(Version Complète en Anglais)
Bacterial plaque or biofilm is characterized by a layer composed mainly of food residue, bacteria and their by-products that forms on the teeth and gums. It is the main cause of tooth decay and periodontal disease, which can lead to tooth loss.
Initially, this film assumes a soft consistency and, if it is not removed at this stage, it will mineralize, becoming hard (called tartar). To remove tartar, a set of clinical procedures (scaling and others) is required, performed by oral health professionals.
Bacterial plaque forms through a sequence of events that result in a structured and functionally organized microbial community of different species[i].
The distinct phases of plaque formation include:
- Acquired film formation;
- Reversible adhesion with weak physicochemical interactions between the cell surface and the pellicle, which can lead to increased adhesion via adhesion receptors (adhesins);
- Co-adherence that leads to the adhesion of a new layer of secondary colonizers to the already adhered cells[ii];
- Biofilm multiplication and formation (including exopolysaccharide synthesis) and occasionally, detachment.
The growing knowledge regarding bacterial adhesion and co-adhesion mechanisms can lead to strategies that control and influence the patterns of biofilm formation, since the properties of colonizing surfaces can be chemically modified and in turn make them less conducive to microbial colonization.
Despite this, cells can express multiple types of adhesin[iii], so that even if a large adhesin is blocked, other attachment mechanisms can be invoked, and although adhesion is necessary for colonization, the final proportions of a species within a mixed culture biofilm, such as dental plaque, will ultimately depend on an organism’s ability to grow and outperform neighboring cells.
Once formed, the global composition of the plaque community is diverse, with many species being detected at individual sites, and more than 600 different bacterial strains have been identified[iv].
The plaque species composition at any given site is characterized by the degree of stability or balance between the species that compose the community, despite minor environmental influences, e.g. ranging from diet, oral hygiene, host defenses, diurnal changes in saliva flow, etc. This stability (referred to as microbial homeostasis) is not due to any biological indifference between the resident organisms, but rather because of the balance imposed by numerous microbial interactions, including examples of both synergism and antagonism[v].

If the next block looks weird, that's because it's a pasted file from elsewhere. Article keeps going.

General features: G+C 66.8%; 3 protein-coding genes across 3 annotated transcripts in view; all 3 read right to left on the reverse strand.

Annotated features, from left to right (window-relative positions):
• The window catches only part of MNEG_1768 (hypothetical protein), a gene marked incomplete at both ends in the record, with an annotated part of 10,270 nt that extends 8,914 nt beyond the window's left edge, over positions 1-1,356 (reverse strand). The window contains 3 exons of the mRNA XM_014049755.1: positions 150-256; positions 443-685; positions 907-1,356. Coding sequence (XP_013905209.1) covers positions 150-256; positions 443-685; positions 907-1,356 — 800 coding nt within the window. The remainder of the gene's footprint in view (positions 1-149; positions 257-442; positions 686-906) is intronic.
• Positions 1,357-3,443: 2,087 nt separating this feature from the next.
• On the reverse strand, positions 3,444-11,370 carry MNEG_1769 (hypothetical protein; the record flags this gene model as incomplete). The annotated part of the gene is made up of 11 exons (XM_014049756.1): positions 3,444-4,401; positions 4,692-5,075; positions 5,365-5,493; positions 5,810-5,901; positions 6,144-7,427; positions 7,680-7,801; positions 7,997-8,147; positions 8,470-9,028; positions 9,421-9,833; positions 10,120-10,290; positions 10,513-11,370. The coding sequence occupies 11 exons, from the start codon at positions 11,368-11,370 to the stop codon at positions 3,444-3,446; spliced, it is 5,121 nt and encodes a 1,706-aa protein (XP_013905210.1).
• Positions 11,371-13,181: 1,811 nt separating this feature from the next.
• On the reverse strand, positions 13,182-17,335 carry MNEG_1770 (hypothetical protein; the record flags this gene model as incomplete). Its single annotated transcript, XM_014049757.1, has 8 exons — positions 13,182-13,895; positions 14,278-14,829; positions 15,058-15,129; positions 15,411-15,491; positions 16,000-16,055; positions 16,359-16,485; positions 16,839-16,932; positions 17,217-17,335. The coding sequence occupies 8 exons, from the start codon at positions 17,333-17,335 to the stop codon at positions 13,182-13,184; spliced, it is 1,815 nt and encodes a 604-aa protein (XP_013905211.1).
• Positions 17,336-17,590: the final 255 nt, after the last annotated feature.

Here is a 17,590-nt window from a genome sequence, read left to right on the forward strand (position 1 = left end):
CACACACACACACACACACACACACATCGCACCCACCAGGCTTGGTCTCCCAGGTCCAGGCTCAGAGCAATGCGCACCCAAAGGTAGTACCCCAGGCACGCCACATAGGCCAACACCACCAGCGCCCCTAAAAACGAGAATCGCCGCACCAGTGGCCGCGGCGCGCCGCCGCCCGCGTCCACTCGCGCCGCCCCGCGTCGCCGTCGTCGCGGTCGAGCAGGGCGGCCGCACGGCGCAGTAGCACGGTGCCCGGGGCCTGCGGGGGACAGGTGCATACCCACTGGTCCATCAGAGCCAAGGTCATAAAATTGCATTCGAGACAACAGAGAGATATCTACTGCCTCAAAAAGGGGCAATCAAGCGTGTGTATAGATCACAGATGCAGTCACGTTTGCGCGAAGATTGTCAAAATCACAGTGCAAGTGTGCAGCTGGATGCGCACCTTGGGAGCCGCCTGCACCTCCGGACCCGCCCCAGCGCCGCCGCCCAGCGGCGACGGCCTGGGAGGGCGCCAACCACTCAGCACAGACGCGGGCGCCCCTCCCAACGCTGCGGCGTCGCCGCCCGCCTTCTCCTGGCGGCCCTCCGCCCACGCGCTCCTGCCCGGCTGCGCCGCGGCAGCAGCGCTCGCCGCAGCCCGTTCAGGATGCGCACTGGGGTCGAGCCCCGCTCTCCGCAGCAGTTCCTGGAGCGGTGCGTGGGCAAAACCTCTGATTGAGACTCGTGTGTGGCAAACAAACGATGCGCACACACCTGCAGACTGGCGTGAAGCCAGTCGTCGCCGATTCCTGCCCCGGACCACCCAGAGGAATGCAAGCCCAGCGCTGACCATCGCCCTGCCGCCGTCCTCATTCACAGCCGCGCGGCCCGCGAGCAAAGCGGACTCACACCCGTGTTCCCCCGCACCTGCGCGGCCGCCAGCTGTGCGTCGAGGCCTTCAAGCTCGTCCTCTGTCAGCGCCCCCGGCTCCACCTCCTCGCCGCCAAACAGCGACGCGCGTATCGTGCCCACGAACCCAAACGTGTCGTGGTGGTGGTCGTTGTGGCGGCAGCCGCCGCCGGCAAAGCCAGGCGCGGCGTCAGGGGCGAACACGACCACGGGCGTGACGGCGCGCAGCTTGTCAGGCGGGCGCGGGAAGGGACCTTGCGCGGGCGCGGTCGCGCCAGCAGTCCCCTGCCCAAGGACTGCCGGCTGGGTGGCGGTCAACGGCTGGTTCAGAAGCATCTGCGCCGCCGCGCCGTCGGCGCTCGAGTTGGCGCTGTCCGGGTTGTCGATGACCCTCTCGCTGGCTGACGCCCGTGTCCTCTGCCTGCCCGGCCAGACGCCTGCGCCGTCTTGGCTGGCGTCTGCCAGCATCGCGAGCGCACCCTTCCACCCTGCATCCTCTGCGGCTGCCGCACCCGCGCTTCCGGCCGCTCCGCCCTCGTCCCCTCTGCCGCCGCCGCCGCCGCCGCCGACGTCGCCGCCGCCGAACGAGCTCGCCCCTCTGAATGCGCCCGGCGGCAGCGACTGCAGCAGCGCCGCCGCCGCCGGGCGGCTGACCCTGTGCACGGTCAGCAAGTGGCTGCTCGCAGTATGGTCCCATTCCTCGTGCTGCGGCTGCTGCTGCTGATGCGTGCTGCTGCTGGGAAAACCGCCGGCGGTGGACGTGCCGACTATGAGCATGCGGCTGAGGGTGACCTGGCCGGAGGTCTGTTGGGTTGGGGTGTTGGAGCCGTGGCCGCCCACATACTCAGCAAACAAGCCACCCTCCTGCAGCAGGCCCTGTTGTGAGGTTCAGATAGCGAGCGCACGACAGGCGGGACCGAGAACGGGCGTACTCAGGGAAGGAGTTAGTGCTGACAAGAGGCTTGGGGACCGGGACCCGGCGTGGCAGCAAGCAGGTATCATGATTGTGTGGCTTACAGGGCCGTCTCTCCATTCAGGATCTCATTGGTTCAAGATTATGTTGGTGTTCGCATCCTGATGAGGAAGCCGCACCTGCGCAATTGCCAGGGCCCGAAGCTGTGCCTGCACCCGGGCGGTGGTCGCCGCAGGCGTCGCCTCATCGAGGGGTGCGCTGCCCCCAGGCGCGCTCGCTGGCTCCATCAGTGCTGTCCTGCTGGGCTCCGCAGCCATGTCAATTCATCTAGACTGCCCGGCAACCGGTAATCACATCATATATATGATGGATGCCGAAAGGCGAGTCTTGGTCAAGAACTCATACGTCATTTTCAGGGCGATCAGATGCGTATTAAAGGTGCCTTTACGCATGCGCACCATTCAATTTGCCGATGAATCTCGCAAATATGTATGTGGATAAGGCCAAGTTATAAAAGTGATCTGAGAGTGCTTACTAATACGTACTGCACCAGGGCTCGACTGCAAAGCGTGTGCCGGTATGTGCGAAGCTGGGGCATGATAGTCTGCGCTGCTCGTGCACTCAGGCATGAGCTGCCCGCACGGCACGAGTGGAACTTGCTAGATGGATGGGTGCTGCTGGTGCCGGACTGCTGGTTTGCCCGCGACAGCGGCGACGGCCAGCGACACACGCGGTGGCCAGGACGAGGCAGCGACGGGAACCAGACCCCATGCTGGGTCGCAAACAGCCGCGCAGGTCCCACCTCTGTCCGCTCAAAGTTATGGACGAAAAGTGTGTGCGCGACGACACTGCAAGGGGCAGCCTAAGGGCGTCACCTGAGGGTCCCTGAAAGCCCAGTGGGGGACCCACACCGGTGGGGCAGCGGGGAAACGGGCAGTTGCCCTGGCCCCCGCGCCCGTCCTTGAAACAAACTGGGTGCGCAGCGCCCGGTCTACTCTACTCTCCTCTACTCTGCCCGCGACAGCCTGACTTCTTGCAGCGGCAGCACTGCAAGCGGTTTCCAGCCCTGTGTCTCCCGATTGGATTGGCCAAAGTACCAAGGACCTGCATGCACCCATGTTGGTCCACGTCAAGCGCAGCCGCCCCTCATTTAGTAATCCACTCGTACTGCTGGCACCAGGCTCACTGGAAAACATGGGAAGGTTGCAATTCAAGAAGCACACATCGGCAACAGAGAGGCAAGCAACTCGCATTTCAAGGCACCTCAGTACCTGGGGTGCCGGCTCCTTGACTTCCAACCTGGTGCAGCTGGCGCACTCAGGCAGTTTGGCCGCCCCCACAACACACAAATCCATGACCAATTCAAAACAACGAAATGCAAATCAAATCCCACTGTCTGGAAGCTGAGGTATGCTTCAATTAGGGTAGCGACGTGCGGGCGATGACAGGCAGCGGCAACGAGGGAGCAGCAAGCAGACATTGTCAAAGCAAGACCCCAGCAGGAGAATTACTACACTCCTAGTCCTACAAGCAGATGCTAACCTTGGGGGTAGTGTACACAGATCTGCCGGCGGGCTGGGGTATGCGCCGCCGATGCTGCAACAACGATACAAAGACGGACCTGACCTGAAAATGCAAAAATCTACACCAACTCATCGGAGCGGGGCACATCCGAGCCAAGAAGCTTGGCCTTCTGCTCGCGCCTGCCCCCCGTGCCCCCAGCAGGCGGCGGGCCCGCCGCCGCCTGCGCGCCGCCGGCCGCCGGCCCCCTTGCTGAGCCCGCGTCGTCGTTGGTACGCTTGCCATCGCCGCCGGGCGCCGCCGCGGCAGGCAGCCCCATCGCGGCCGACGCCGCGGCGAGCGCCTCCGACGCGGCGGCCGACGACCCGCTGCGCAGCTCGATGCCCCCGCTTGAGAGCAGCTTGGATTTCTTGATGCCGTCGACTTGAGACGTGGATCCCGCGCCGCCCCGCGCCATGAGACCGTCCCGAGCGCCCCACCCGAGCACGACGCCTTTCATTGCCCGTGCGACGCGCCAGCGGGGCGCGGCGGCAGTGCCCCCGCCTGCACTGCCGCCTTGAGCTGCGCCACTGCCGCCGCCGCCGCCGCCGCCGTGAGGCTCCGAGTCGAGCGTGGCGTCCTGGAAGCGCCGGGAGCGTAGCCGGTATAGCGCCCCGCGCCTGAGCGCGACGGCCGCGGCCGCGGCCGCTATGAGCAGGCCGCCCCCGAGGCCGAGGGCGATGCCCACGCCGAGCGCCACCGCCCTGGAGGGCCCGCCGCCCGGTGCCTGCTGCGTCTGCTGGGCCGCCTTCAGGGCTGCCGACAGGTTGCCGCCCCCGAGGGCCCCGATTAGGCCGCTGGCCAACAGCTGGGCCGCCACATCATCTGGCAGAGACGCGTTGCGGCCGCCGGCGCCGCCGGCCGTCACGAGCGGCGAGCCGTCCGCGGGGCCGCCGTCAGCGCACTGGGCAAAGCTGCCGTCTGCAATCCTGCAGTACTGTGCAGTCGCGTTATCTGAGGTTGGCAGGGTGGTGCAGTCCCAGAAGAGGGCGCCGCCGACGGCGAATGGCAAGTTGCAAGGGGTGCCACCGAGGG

These interactions include conventional biochemical reactions, such as those necessary to catabolize complex host glycoproteins and to develop food chains. In addition, more subtle cellular signaling between cells can occur, which can lead to coordinated gene expression within the microbial community. These signaling strategies are currently being seen as potential targets for a new therapy[vi].
Dental Plaque Disorders
In any ecosystem, microbial homeostasis can decline when one of the critical parameters for ecological stability at the site suffers a substantial change. This results in the growth of previously smaller components of the community. And can then lead to pathological clinical consequences.
Significant parameters that regulate oral homeostasis include the integrity of host defenses (such as saliva flow) and diet composition[vii]. Individuals who regularly consume dietary components with a high content of fermented sugars have higher proportions of streptococci and lactobacilli in the plaque, while impaired neutrophil function is a risk factor for periodontal diseases.
Much less is known about how certain antimicrobial peptides regulate the microbiota that reside in different sites of the body, though it is clear that the reduction in some of their activities can increase the risk of caries. Certainly, antimicrobial peptides are being recognized as important components in the control of microbial populations in the mouth, although their role is complex because they are multifunctional and have more than mere antimicrobial action, for example, linking the innate and adaptive arms of the immune response[viii].
Dental Plaque and Pathology